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Business Pulse - Billy selling Foutch's Family Restaurant
Billy Foutch 37.jpg
Billy Foutch is pictured at Foutch’s Family Restaurant on Sparta Street at its opening in October 2015. Billy says he’s sold the restaurant to La Cazona owner Manuel Ochoa and is preparing to retire.

McMinnville is on the verge of losing a legendary restaurant owner with the upcoming retirement of Billy Foutch.

Billy told me Friday night a deal has been reached to sell Foutch’s Family Restaurant on Sparta Street to Manuel Ochoa, the owner of La Cazona. Billy says he doesn’t have a last day set just yet, but he figures it will be in the next week or two.

When he retires it will bring an end to an iconic restaurant career that lasted for 60 years. During that time, Billy has cooked his way into the hearts of most all of Warren County.

“I appreciate people so much for giving me business all these years,” said Billy, who tried to retire once but found it didn’t suit him. This time he says will be different. “I don’t intend to ever go back,” he said.

Billy also dismissed any thought he might return to his restaurant in Newtown, which has been vacant since it was closed in October 2018 by another operator.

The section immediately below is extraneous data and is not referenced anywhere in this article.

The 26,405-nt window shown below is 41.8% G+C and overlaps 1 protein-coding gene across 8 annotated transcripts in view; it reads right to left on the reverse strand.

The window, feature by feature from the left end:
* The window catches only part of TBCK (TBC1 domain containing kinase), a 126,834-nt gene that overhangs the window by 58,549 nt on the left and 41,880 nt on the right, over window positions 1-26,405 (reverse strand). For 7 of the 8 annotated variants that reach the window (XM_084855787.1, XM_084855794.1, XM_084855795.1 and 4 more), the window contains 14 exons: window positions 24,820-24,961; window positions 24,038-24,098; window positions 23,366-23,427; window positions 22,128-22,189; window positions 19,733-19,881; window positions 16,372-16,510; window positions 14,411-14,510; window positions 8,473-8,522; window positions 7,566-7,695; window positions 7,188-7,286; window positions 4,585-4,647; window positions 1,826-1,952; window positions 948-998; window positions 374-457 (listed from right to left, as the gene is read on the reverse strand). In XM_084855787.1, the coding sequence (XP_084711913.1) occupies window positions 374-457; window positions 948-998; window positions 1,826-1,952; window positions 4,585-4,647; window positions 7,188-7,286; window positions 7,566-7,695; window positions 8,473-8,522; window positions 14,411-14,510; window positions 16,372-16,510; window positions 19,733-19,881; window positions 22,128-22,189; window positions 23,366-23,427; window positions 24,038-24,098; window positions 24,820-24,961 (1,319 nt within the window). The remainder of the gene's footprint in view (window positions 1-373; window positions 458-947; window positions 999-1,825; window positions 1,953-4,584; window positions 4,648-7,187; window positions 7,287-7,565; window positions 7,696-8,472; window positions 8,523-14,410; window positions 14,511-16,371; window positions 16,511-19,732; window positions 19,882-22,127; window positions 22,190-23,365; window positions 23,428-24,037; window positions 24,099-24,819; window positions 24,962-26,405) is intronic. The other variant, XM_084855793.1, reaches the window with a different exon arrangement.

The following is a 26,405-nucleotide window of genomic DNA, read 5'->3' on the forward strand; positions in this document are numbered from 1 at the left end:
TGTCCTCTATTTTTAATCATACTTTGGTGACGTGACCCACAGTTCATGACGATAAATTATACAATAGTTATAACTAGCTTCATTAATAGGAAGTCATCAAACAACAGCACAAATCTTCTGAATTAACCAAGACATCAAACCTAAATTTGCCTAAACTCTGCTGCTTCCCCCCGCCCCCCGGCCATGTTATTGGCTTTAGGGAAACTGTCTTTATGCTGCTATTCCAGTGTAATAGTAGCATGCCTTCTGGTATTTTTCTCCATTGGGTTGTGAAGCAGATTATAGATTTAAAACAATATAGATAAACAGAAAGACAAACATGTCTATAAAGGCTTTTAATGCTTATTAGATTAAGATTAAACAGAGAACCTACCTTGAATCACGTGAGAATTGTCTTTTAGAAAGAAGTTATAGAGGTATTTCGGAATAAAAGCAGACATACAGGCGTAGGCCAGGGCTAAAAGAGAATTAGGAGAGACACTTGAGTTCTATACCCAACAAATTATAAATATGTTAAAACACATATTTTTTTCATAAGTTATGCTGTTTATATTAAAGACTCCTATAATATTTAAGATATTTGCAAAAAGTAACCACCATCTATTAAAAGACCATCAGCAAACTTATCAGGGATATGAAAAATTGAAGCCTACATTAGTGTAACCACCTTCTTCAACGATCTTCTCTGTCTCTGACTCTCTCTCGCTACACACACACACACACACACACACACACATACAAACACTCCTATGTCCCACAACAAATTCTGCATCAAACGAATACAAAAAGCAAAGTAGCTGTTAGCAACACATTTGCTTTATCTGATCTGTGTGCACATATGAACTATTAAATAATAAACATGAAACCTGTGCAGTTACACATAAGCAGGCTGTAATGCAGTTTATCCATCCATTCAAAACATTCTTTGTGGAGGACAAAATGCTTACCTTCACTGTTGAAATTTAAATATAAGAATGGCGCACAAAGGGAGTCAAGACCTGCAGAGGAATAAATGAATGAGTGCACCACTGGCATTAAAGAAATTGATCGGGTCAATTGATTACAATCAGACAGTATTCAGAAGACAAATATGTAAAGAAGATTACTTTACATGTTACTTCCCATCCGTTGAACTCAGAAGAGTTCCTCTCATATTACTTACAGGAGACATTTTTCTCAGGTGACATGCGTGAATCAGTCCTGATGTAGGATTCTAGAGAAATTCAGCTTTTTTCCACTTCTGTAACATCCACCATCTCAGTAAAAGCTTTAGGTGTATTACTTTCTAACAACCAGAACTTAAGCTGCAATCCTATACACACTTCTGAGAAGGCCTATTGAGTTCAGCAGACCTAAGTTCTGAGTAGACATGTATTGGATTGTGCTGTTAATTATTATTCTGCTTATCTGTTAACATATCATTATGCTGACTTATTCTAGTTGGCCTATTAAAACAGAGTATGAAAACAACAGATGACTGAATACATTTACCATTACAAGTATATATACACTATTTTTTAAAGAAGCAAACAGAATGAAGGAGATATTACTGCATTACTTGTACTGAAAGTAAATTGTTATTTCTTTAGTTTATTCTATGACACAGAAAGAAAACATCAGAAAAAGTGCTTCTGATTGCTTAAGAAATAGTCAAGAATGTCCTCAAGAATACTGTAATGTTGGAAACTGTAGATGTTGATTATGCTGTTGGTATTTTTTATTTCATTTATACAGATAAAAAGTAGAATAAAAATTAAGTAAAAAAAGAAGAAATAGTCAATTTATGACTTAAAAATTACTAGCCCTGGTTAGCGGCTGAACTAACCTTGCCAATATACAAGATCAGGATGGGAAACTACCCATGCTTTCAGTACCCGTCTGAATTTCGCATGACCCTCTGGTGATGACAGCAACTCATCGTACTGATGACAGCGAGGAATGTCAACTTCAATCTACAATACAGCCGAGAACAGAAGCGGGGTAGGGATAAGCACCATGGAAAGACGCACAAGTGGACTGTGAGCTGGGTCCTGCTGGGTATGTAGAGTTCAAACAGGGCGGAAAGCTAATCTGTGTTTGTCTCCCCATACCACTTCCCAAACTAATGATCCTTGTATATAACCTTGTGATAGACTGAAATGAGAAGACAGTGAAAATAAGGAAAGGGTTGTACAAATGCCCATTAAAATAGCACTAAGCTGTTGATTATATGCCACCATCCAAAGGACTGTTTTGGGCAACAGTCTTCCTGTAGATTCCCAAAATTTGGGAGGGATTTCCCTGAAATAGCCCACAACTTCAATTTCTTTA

“I’m 81 years old and too old for that,” said Billy. “It’s too hard to get good help.”

Even at 81, Billy maintains a schedule that would make most folks cry, working seven days a week. He’s usually at the restaurant at 5:30 a.m.

Billy says the health of his dear wife Marie is the reason for him selling the restaurant. He said if she wasn’t sick, they would likely still be running Foutch’s Family Restaurant. He opened the restaurant on Sparta Street in October, 2015.

Since I learned about this news so late on Friday I wasn’t able to reach Manuel for comment. From what Billy says, Manuel has no plans to change the menu. He said he believes Manuel will keep the same name and the same fare.

Manuel is a restaurant veteran so he knows the game. Believe it or not, La Cazona has been open at Northgate Center for 15 years. I still remember eating there on opening week.

Serenity Thrift

closing local store

It was in May, 2015 when Serenity Thrift moved into the desolate old Hasting’s building that had been gathering dust at Northgate Center for two years.

Serenity Thrift brought new life to the building with old clothes and there seemed to be a new measure of happiness in the retail world. Then came an announcement on Friday that Serenity Thrift is closing its local store.

“We regret to inform you that we will be closing our McMinnville Serenity Thrift Store permanently on Wednesday, Nov. 27, at the end of the day,” said a message posted on Facebook. “The general business decline in that area makes it impossible to justify keeping the store open. We are aware of the impact this closing will have on employees and have offered employment within other locations. We appreciate all our customers that have supported us and hope you will visit us at our other locations.”